(1) Second person does not make for great prose.  There may be some exceptions to this, for instance the 2016 Nebula Award winner Chaos Horizon was written in second person.  But aside from some artistically interesting cases, we feel that second person isn’t as enjoyable to read as first or third person.  For one thing, the tone of “you do this, then you do that” sounds more imperative than descriptive, even if we know the intent.  Another issue is that using second person makes the reader part of the story, which limits the author to always saying “you” to refer to the protagonist.  This makes it difficult to use different descriptors to provide more variety in the prose.  Using “you” and “your” over and over to refer to the protagonist can sound overly repetitive.

(2) In an interactive story, there are two entities to consider: the protagonist and the reader.  Do we want to treat these one and the same, or different people?  I would contend that we want to keep them separate.  The reason for this becomes apparent when you consider a statement like “You feel frightened”.  Who is frightened?  The reader?  The protagonist?  Surely we can only mean the protagonist here.  We cannot put thoughts into the reader’s mind.  We can try to evoke certain emotions in the reader, but it is not within our means to directly implant feelings into their minds.

The problem with second person is that it blurs this distinction.  The author cannot refer to the protagonist without also referring to the reader.  I believe the same argument holds not only for thoughts but also for actions.  Who is jumping the fence, the reader or the protagonist?  Unless the reader is doing some impressive multi-tasking, obviously the protagonist is the one jumping the fence.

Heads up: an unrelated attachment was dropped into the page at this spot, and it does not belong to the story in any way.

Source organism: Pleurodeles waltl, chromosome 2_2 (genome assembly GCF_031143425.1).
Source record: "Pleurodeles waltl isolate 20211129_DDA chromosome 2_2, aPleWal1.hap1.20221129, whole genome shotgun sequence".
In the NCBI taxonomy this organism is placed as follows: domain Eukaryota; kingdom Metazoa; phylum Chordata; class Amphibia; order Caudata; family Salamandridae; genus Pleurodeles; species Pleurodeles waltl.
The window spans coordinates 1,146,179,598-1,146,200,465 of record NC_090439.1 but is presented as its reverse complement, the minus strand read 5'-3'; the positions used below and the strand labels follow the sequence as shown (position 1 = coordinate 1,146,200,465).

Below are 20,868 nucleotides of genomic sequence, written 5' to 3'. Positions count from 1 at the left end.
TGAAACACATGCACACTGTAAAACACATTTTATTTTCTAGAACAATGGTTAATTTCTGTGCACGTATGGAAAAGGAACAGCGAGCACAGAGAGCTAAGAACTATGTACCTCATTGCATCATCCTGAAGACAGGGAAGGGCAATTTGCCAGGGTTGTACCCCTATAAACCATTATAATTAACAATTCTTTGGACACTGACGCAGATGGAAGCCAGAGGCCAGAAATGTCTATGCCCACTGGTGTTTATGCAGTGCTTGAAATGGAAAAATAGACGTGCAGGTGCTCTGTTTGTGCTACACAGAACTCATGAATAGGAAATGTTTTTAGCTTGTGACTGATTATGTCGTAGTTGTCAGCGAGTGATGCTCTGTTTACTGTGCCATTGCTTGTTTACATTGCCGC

The separation of reader and protagonist becomes even more important in interactive fiction.  Read on to find out why.


Third Person

As compared to second person, third person has two big advantages. Third person makes great prose. Most fiction, especially genre fiction, is written in third person. It’s how we are most accustomed to enjoying a story.  Secondly, third person clearly separates the reader’s thoughts and wishes from the protagonist’s.

Consider the following use of second person in an interactive fiction or roleplaying game: the author continually asks “What do you want to do?”.  Whose preference is being inquired after, the reader’s or the protagonist’s?  I think most of us would naturally interpret this as the reader’s preference, in which case I would choose the option that I, the reader, would prefer.  However, as I play interactive fiction games over and over again, I find myself often tending to make the same choices because it is what I would do.  If, instead, the author were to use third person and ask, “What does Frank Valentine do?”  I would feel more freedom and encouragement to choose a course of action that is separate from what I personally would do.  When the separation of character and player is more distinct, I think that is an advantage.  As Jeremy has said, when you roleplay someone other than yourself, “you’re free to break out of your normal constraints.”  It encourages the reader to play the role of someone other than him/herself, and therefore I think it leads to a better roleplaying experience as well.